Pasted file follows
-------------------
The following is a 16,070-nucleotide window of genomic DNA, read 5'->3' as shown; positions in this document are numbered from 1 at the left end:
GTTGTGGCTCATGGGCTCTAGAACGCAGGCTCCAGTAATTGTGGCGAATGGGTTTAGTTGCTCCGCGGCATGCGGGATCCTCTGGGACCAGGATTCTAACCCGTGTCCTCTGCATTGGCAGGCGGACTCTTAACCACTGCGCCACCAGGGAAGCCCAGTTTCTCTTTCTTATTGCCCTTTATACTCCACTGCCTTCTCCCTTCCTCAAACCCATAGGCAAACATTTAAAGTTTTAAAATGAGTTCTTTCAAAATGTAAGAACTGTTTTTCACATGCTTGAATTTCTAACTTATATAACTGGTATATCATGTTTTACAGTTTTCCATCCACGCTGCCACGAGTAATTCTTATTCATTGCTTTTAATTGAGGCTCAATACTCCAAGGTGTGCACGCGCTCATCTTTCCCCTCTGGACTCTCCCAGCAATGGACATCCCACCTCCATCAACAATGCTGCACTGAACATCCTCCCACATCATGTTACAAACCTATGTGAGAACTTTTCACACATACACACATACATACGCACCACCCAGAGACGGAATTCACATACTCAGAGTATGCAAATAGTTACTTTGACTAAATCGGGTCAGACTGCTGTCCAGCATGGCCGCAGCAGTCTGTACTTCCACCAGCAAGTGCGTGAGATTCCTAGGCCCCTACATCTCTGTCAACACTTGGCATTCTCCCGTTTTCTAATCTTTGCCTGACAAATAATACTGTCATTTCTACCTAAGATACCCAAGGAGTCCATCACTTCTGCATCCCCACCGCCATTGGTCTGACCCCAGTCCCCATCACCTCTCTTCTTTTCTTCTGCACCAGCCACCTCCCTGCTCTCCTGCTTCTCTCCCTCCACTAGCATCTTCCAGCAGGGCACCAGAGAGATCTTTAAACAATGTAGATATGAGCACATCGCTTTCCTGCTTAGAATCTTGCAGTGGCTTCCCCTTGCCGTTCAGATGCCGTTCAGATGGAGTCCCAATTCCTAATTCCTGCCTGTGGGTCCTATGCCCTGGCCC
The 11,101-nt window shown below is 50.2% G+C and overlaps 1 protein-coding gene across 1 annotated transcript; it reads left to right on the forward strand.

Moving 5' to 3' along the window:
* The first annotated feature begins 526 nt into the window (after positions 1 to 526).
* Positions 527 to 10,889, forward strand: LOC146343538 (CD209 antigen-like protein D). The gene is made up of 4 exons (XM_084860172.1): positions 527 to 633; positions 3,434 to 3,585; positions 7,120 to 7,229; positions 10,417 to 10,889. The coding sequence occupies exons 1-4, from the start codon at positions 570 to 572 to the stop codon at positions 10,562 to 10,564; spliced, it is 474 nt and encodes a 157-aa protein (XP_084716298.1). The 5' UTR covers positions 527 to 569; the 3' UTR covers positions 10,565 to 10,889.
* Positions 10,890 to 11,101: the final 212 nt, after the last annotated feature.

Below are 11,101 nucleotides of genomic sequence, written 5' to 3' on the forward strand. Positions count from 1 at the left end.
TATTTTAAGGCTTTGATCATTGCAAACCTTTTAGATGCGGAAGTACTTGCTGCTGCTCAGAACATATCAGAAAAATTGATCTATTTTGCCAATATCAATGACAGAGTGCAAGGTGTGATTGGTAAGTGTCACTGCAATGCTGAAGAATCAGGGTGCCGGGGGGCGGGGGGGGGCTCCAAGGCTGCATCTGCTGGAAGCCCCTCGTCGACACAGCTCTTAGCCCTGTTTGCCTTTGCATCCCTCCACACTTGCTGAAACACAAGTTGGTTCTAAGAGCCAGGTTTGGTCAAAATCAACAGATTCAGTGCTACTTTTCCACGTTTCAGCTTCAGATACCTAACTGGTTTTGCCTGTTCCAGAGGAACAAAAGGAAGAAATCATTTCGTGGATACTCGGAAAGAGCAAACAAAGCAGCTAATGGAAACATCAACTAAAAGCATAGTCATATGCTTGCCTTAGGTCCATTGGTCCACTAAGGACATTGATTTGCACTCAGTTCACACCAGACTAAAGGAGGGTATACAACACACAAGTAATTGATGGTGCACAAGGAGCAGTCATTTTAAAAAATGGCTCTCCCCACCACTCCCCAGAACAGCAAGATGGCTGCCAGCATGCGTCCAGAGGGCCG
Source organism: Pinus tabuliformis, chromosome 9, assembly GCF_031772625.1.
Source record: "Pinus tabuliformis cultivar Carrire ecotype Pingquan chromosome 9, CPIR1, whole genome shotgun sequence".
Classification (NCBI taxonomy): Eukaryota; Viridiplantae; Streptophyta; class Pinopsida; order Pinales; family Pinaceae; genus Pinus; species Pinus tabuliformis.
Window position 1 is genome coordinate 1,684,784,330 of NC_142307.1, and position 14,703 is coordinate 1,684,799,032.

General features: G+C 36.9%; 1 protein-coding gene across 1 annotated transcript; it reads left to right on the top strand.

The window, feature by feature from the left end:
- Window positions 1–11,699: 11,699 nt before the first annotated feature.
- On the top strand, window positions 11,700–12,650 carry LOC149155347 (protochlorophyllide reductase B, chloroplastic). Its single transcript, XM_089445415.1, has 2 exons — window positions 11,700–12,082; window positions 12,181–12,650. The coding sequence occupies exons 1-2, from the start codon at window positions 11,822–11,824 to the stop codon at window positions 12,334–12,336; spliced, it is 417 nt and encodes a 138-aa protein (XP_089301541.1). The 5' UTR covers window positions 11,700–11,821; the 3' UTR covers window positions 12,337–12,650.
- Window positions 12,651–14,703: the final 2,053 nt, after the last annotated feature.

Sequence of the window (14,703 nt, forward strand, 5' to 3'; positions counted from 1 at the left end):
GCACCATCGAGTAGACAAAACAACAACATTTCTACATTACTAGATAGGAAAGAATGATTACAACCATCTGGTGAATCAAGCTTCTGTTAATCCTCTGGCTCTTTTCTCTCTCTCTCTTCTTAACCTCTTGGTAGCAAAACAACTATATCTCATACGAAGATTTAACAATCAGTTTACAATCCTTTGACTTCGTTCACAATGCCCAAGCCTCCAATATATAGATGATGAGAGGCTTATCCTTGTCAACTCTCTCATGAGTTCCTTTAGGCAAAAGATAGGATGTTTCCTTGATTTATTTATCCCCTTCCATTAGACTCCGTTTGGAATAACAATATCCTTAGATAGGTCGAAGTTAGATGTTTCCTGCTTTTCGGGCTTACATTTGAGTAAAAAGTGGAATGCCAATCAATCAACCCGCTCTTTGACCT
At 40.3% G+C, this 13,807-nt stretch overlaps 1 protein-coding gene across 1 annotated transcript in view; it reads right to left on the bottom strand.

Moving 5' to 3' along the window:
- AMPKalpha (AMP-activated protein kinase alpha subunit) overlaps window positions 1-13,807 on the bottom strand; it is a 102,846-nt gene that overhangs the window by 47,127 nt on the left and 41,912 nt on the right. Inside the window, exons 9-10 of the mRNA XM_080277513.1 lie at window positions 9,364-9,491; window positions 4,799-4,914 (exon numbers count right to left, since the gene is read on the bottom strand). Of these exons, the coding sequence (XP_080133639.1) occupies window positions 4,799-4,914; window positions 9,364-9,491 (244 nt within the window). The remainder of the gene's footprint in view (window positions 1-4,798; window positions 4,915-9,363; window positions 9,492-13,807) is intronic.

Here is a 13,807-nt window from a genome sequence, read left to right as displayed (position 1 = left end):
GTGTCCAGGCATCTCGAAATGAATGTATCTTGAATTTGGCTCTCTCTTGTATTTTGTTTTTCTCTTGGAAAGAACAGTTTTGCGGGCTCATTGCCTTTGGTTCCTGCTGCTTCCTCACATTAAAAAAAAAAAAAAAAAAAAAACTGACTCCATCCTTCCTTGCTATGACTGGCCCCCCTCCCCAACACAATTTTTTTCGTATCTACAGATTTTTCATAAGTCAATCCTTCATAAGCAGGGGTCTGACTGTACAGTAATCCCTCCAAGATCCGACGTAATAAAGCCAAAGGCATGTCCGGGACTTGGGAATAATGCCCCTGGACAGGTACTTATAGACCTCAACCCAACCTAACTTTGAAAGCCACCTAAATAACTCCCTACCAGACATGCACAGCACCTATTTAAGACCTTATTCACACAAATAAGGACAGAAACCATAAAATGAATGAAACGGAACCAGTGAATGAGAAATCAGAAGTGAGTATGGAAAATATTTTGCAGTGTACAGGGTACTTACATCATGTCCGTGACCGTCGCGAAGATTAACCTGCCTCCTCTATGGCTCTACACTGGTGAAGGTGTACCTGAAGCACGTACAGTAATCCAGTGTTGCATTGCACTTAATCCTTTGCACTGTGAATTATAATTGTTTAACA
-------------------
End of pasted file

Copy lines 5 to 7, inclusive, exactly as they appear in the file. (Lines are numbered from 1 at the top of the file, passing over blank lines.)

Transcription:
* The first annotated feature begins 526 nt into the window (after positions 1 to 526).
* Positions 527 to 10,889, forward strand: LOC146343538 (CD209 antigen-like protein D). The gene is made up of 4 exons (XM_084860172.1): positions 527 to 633; positions 3,434 to 3,585; positions 7,120 to 7,229; positions 10,417 to 10,889. The coding sequence occupies exons 1-4, from the start codon at positions 570 to 572 to the stop codon at positions 10,562 to 10,564; spliced, it is 474 nt and encodes a 157-aa protein (XP_084716298.1). The 5' UTR covers positions 527 to 569; the 3' UTR covers positions 10,565 to 10,889.
* Positions 10,890 to 11,101: the final 212 nt, after the last annotated feature.